These are the words of the head of a representative body which met chiefly to discuss the extension of the union label, objection having been raised that its use was against the consumer, as the products to which it was applied were not always of the best quality. One of the professed objects of the union label is to insure better “ conditions of1 labour.” In this clause, we have the words “ conditions of manufacture,” but “conditions of labour,” in relation to the union label, have been held to refer to proper sanitation, shorter hours, and the class of house in which the goods bearing the union label are manufactured. I think it ought to be fairly clear to the Committee that by retaining these words we really extend the scope of the Bill, and that even if the subsequent clauses be not accepted by the Committee it will be possible for the Minister to recognise the union label. The clause would enable a certificate to be placed upon goods indicating that they had been manufactured under conditions which the unions enought suitable. In addition to that, this clause falls in with those dealing with the Commonwealth label which appear in Part VIIa. in the list of amendments. Even if that part be not accepted, this will practically accomplish all that is desired. There may be some difficulty in applying the clause. A man may not have power to walk into a factory to see under what conditions work is carried on. No right is given, but we know that men do make such inquiries

Mr Higgins:

– How would an examination of the goods show the condition of their manufacture?

Mr GLYNN:

– In the United States, a man may walk into a factory and make inquiries.

Mr Higgins:

– But how would an examination of goods show their manufacture in that sense?

Mr GLYNN:

– It is a question not of sense, but of what may take place under this clause. The certificate may indicate that the association has examined a particular factory, and found that its sanitation < is not good, whilst the hours of labour are ‘ long.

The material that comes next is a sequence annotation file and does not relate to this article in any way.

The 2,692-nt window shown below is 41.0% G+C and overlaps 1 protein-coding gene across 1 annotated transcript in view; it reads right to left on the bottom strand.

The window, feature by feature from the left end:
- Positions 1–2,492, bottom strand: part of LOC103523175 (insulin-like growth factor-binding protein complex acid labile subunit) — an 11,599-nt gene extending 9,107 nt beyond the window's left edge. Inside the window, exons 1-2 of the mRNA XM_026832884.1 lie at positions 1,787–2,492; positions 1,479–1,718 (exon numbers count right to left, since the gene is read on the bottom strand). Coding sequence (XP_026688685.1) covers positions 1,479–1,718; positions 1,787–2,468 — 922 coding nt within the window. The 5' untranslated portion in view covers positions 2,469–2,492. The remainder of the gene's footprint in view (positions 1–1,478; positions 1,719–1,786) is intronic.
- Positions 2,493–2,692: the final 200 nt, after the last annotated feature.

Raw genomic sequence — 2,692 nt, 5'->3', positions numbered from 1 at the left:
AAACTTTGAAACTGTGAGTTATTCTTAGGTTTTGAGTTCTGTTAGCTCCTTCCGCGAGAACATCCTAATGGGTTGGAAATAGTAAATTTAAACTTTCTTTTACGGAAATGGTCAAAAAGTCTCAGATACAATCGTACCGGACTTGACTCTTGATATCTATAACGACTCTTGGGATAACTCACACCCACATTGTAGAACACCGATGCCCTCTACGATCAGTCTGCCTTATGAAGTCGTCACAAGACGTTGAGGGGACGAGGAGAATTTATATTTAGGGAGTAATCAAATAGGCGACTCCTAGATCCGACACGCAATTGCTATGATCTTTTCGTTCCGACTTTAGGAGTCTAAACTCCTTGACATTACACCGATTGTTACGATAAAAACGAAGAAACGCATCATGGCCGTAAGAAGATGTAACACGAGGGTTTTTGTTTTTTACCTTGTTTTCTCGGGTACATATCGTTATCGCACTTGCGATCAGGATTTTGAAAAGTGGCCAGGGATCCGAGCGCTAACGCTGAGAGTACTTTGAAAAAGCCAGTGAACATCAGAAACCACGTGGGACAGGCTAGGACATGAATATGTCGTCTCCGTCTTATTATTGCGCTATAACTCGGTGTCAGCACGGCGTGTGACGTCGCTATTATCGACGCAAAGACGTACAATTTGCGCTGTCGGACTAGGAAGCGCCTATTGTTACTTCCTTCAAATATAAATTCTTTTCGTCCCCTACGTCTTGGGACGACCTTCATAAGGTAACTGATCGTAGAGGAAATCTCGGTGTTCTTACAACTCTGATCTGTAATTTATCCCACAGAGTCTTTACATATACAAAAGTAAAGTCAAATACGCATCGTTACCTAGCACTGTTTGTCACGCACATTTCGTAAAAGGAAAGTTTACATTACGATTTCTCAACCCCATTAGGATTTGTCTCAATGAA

Mr Isaacs:

– How could they tell that by examining the goods?

Mr GLYNN:

– I admit that there are certain difficulties in the way of the application of the clause in the direction I SUE gest. I may be met* at the outset by the statement that ar manufacturer is not compelled to allow a man to enter his factory to ascertain the conditions under which his goods are manufactured. But if he were allowed, a man might go into a factory and inquire generally as to the conditions under which goods were produced there. He might say that the men were compelled to work ten hours a day for very low wages, that the apprentices were in excess of the number that should be employed, and that their wages were below the current rates. This clause will accomplish all that is desired by the union label.

Mr Isaacs:

– Not at all.

Mr GLYNN:

– If we object to the union label development, then we ought to attack this clause, which really recognises it and gives it a statutory protection. I think that the honorable and learned member for Corinella should have moved the excision of these words.

Mr Kelly:

– The honorable and learned member should now move their omission.

Mr GLYNN:

– I do not wish to anticipate action on the part of the honorable and learned member, but some one must move their omission before the debate closes, because a division ought to be taken on the question of whether this clause should pass as it stands. The AttorneyGeneral may convince us that it is a very useful addition to the English legislation - that it will bring the Bill more into harmony with the Act of 1905 ; but until he is able to do so I shall remain of opinion that the words to which I have referred should be excised.

Mr. ISAACS (Indi- Attorney-General). - I can only say that my honorable friends have discovered a “mare’s nest.” The extent to which the clause departs from the English Act is perfectly plain on the face of it. First of all, the words “Any Commonwealth or State authority” have been inserted. We know that the Commonwealth authority has not yet done anything in this direction, although it may do so in connexion with the Commerce Bill. But the State authority does in many instances undertake the examination of goods for export, and for other purposes, to the advantage of the country.

Mr Watson:

– Take hall-marking, for example.

Mr ISAACS:

– Quite so. Trade unions could not come under this clause, and I never supposed that they could. I cannot understand how it can be said that a provision as to an association of persons who undertake the examination of goods for any one who asks them to do so can be applied to a trade union. What is the meaning of “association” as used in this clause? It is simply this: That there are some persons, whether in association or not, who hold themselves out as expert examiners of goods, and who may issue certificates in respect of goods that are submitted to them. We have, for instance, the goldsmiths, who issue certificates in respect of gold and silver plate; but this clause is to apply to all goods. Certificates may be issued by an association, and if it acquires a high reputation, theMinister, if he thinks it to the advantage of the public, may permit it to secure a trade mark. But this is not to apply to trade unions.